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Think of your overlay like a pair of sunglasses. Once you put on a pair of sunglasses, everything you see is suddenly tinted, which impacts everything you see around you. The same goes for an overlay. If you’re planning on a blue overlay, you might realize that the colors in your background image or text clash in a way they wouldn’t if you used a pink overlay. 

Similar to sunglasses, an overlay will impact your entire view, which means that the color you pick will be the predominant color influencing your design. It’s good to have the general hue of this color set prior to starting, even if you adjust it a bit as you go along. This will give a strong foundation as you design. 

But, as we’ll talk about, adding a transparent overlay once you’re done with your design is doable. It just takes more adjusting. Let’s start with the process for adding an overlay from the beginning of your design, and then talk about how to add it at the end. 

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Make a Transparent Overlay From the Start of Your Design

  1. Start off with your background image and stretch it across your entire design.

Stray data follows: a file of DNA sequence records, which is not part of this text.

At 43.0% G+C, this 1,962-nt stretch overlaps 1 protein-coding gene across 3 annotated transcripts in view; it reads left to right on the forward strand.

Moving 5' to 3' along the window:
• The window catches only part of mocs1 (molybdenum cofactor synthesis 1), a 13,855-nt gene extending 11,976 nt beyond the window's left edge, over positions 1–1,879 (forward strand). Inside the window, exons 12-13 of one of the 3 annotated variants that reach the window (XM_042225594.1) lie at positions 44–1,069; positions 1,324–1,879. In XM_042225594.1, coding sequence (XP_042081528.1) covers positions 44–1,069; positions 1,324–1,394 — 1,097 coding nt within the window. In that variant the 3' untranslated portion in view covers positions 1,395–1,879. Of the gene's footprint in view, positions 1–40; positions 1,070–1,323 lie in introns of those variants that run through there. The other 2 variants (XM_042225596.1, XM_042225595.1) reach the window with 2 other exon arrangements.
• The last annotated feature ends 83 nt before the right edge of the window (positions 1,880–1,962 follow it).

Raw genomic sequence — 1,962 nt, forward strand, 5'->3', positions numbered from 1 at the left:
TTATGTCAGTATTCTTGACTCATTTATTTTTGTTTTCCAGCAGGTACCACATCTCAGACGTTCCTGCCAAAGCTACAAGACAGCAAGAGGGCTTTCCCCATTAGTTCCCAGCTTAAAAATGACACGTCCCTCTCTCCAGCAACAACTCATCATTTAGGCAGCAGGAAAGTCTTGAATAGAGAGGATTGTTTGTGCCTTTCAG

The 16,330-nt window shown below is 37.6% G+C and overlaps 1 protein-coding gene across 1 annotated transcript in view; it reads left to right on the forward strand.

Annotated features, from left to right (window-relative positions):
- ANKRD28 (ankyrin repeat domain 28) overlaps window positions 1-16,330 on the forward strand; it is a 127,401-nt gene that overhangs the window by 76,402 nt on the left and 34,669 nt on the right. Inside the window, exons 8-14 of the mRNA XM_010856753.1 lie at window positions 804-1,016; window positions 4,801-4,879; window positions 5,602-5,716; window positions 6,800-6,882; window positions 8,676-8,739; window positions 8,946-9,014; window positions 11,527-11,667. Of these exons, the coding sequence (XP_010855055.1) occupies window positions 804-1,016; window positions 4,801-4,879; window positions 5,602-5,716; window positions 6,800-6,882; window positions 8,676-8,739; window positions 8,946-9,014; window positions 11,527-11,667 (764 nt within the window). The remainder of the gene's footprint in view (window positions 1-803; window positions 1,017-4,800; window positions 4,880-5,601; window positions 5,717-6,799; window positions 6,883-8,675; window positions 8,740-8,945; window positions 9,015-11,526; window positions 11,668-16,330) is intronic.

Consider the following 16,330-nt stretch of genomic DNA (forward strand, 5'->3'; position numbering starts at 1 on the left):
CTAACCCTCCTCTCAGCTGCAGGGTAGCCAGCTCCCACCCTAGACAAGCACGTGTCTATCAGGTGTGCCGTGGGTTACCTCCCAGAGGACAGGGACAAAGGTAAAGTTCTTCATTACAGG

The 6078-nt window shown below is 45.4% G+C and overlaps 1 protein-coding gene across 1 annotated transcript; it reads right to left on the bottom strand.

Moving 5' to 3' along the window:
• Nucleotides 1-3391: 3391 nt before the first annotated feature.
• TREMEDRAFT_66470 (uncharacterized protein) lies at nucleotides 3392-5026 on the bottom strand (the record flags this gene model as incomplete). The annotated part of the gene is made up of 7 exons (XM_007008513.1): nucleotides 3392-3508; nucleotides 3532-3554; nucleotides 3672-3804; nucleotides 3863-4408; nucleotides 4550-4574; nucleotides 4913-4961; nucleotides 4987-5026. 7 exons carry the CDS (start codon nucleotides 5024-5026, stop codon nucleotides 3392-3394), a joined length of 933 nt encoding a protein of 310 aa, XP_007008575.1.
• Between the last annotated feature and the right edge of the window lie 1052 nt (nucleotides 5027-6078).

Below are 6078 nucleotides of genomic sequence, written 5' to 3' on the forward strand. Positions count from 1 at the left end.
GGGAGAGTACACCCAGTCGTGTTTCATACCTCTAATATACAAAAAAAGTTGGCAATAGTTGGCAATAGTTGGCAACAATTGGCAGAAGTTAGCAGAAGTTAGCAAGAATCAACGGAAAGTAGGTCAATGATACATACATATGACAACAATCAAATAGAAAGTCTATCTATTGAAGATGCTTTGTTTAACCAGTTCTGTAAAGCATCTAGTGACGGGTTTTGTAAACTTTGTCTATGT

2. Choose the square from the elements tab
  3. Stretch the square over your entire design
  4. Choose a color for your new overlay
  5. Click on the checkerboard, which is your opacity bar and choose a transparency level for your overlay
  6. Start adding elements on top of your new, transparent overlay

If I know that I’m going to incorporate a transparent overlay in my design, I add it from the get-go. Even if I do a 180 on the color and change it from blue to red halfway through, I like to see how all of the elements are coming together given the overall tint and tone I’m working with. 

How to Make a Transparent Overlay in Canva

Make a Transparent Overlay After Your Design is Finished

Sometimes you don’t realize that you want a transparent overlay until you’re done. Maybe it’s the missing piece that has been keeping the design from feeling just right and complete. It’s totally doable to add a transparent overlay at the very end of your design if you’re ok with making a few adjustments.

  1. Choose the square from the elements tab